Donald Trump on first 100 days: It's a different kind of presidency

President Donald Trump has rattled Washington and been chastened by its institutions for almost 100 days.

Donald Trump on first 100 days: It's a different kind of presidency

President Donald Trump has rattled Washington and been chastened by its institutions for almost 100 days.

He has startled world leaders with his unpredictability and tough talk, but won their praise for a surprise strike on Syria.

He has endured the steady drip of investigations and a seemingly endless churn of public drama.

"It's a different kind of a presidency," he said in an Oval Office interview as he approaches the key presidential benchmark of 100 days in office.

Mr Trump, who campaigned on a promise of instant disruption, indirectly acknowledged that change does not come quickly to Washington.

He showed signs that he feels the weight of the office, discussing the "heart" required to do the job.

Although he retained his signature bravado and a salesman's confidence in his upward trajectory, he displayed an awareness that many of his own lofty expectations for his first 100 days in office have not been met.

"It's an artificial barrier. It's not very meaningful," he said.

He was unclear on whether he should be held accountable for the 100-day plan he outlined with great fanfare in his campaign's closing days, suggesting his "Contract with the American Voter" wasn't really his idea to begin with.

One hundred days are just a fraction of a president's tenure, and no president has quite matched the achievements of Franklin D Roosevelt, who set the standard by which all are now judged.

Still, modern presidents have tried to move swiftly to capitalise upon the potent, and often fleeting, mix of political capital and public goodwill that usually accompanies their arrival in Washington.

Mr Trump, however, has never really had either.

A deeply divisive figure, he lost the popular vote to Democrat Hillary Clinton and had one of the narrower Electoral College victories in history. Since taking office on January 20, his approval rating has hovered around 40% in most polls.

His early presidency has been dogged by FBI and congressional investigations into whether his campaign co-ordinated with Russians to tilt the race in his favour. It is a persistent distraction that Mr Trump would not discuss on the record.

Furthermore, his three months-plus in office have amounted to a swift education in a world wholly unfamiliar to a 70-year-old who spent his career in real estate and reality television.

For his example, his two disputed travel ban executive orders are languishing, blocked by federal judges.

On Capitol Hill, majority Republicans muscled through Mr Trump's nominee for the Supreme Court, Judge Neil Gorsuch, but had to blow up long-standing Senate rules to do so.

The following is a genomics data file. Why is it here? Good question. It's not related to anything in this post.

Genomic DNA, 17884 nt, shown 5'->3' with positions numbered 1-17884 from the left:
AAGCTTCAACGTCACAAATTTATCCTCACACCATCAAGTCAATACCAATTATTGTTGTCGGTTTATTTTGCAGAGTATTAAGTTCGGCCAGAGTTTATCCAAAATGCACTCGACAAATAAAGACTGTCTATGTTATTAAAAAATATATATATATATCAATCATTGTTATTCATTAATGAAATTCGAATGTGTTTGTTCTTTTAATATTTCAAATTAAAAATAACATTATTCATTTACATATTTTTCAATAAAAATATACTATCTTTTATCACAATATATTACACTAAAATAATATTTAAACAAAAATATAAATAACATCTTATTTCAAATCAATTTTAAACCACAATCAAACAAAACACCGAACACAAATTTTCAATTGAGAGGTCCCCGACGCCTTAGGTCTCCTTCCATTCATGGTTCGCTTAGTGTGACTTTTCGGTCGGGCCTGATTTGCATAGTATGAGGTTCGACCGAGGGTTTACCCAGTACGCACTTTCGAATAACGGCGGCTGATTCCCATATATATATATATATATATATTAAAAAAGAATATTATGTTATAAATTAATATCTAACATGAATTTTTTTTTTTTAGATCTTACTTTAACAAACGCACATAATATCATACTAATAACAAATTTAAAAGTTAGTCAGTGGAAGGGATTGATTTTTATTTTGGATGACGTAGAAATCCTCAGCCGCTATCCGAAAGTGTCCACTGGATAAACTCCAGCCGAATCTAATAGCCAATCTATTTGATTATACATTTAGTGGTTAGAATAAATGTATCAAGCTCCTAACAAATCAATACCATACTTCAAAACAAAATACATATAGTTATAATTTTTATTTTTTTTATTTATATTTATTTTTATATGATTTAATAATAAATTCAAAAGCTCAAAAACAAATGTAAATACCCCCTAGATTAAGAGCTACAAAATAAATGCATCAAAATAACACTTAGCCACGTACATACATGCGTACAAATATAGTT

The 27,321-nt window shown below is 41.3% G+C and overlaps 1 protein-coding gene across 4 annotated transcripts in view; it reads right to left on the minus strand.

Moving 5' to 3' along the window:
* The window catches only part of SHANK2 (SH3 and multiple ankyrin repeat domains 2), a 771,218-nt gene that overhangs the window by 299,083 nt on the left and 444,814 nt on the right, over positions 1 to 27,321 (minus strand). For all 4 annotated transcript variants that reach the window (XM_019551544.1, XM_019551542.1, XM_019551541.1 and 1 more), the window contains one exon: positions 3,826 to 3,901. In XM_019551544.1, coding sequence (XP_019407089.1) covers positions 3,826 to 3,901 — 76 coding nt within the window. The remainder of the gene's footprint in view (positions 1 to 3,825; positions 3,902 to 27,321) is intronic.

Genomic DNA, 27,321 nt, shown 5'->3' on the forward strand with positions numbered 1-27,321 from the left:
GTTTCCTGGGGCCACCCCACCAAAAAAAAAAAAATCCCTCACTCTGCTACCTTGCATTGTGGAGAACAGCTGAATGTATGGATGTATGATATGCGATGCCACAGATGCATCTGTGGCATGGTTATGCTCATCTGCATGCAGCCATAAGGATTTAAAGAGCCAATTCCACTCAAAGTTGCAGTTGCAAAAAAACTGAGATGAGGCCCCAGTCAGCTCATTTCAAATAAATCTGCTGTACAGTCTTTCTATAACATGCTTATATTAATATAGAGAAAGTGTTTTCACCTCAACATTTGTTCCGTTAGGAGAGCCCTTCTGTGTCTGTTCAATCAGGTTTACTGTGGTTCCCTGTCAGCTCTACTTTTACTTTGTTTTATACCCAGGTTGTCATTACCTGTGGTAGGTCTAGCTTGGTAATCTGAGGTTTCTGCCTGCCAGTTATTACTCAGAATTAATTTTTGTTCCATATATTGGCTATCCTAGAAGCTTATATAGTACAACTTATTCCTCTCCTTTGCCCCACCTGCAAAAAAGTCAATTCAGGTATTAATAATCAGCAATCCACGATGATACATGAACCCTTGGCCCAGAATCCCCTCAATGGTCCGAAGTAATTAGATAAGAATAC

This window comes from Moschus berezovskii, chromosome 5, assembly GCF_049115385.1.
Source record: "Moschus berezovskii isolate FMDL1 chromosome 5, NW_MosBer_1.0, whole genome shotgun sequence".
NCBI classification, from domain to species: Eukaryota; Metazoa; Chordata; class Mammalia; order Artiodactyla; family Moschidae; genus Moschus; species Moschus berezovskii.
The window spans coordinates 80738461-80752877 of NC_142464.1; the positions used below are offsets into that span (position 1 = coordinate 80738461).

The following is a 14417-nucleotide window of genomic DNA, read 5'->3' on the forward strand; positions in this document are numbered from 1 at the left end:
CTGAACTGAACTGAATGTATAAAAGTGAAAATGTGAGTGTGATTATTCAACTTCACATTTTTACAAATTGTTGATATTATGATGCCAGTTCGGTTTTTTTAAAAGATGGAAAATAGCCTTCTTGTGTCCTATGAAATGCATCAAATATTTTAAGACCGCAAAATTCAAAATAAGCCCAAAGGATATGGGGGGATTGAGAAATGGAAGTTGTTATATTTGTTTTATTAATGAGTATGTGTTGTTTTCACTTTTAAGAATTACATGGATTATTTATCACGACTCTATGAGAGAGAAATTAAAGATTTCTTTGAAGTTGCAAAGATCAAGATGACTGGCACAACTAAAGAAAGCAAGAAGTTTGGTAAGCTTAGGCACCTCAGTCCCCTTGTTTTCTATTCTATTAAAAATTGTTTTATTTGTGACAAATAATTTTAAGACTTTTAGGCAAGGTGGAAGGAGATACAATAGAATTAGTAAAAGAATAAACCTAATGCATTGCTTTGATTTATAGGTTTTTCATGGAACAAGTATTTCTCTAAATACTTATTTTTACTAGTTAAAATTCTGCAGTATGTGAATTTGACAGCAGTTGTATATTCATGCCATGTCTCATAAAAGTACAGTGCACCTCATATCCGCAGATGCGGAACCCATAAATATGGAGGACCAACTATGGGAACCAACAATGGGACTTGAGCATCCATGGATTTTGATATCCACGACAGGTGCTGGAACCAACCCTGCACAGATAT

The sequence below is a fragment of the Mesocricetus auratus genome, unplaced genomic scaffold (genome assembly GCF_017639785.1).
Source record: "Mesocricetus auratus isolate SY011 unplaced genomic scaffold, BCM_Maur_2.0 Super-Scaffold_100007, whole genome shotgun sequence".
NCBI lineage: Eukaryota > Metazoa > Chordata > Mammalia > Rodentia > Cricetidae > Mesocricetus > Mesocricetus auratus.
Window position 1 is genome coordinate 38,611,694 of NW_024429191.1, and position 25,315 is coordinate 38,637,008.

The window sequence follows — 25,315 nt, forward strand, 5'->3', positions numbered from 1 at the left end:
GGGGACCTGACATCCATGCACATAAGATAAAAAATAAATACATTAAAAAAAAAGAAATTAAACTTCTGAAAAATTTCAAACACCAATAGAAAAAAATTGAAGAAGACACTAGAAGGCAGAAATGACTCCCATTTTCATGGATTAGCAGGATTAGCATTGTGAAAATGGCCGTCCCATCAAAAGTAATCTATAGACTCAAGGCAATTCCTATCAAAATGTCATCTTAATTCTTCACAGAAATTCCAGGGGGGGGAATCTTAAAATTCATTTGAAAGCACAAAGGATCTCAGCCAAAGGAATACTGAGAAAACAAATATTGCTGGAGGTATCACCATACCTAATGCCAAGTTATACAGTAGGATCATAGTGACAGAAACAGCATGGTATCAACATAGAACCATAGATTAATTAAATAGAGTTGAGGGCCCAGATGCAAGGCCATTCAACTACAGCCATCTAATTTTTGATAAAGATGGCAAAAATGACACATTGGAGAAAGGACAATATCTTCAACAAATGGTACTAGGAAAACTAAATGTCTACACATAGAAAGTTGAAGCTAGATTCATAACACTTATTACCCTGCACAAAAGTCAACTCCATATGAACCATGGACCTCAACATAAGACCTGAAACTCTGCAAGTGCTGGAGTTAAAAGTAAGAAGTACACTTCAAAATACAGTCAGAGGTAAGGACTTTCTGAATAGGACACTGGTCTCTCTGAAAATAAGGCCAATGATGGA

Then there was the legislative debacle when Mr Trump's own party could not come together to fulfil its long-sought promise of repealing President Barack Obama's healthcare law.

HW Brands, a history professor at the University of Texas at Austin, said Mr Trump is learning that "the world is the way it is for a whole bunch of complicated reasons. And changing the guy at the top doesn't change the world".

Mr Trump would not concede that point, but he did acknowledge that being commander in chief brings with it a "human responsibility" that he did not much bother with in business.

"When it came time to, as an example, send out the 59 missiles, the Tomahawks in Syria," Mr Trump said, "I'm saying to myself, 'You know, this is more than just like 79 (sic) missiles. This is death that's involved because people could have been killed. This is risk that's involved.'

"Here, everything, pretty much everything you do in government involves heart, whereas in business most things don't involve heart," he said. "In fact, in business you're actually better off without it."

As for accomplishments, Mr Trump cited "tremendous success" on an undefined strategy for defeating the so-called 'Islamic State' group and he talked at length about saving taxpayers hundreds of millions of dollars on the price of F-35 fighter jets.

It is too soon to say whether the presidency has changed Mr Trump in substantive ways. He has backpedalled on an array of issues in recent weeks, including his critiques of Nato, but his self-proclaimed flexibility means he could move back to where he started just as quickly.

He fires off tweets at odd hours of the morning and night, sending Washington into a stir with just a few words.

He still litigates the presidential campaign, mentioning multiple times during the interview how difficult it is for a Republican presidential nominee to win the Electoral College.

He is acutely aware of how he is being covered in the media, rattling off the ratings for some of his television appearances. But he says he has surprised even himself with some recent self-discipline: He has stopped watching what he perceives as his negative coverage on CNN and MSNBC.

For the moment, Mr Trump seems to have clamped down on the infighting and rivalries among his top White House staff that have spilled into the press and created a sense of paranoia in the West Wing.

He praised his national security team in particular and said his political team in the White House does not get the credit it deserves for its work in a high-pressure setting.

"This is a very tough environment," he said. "Not caused necessarily by me."

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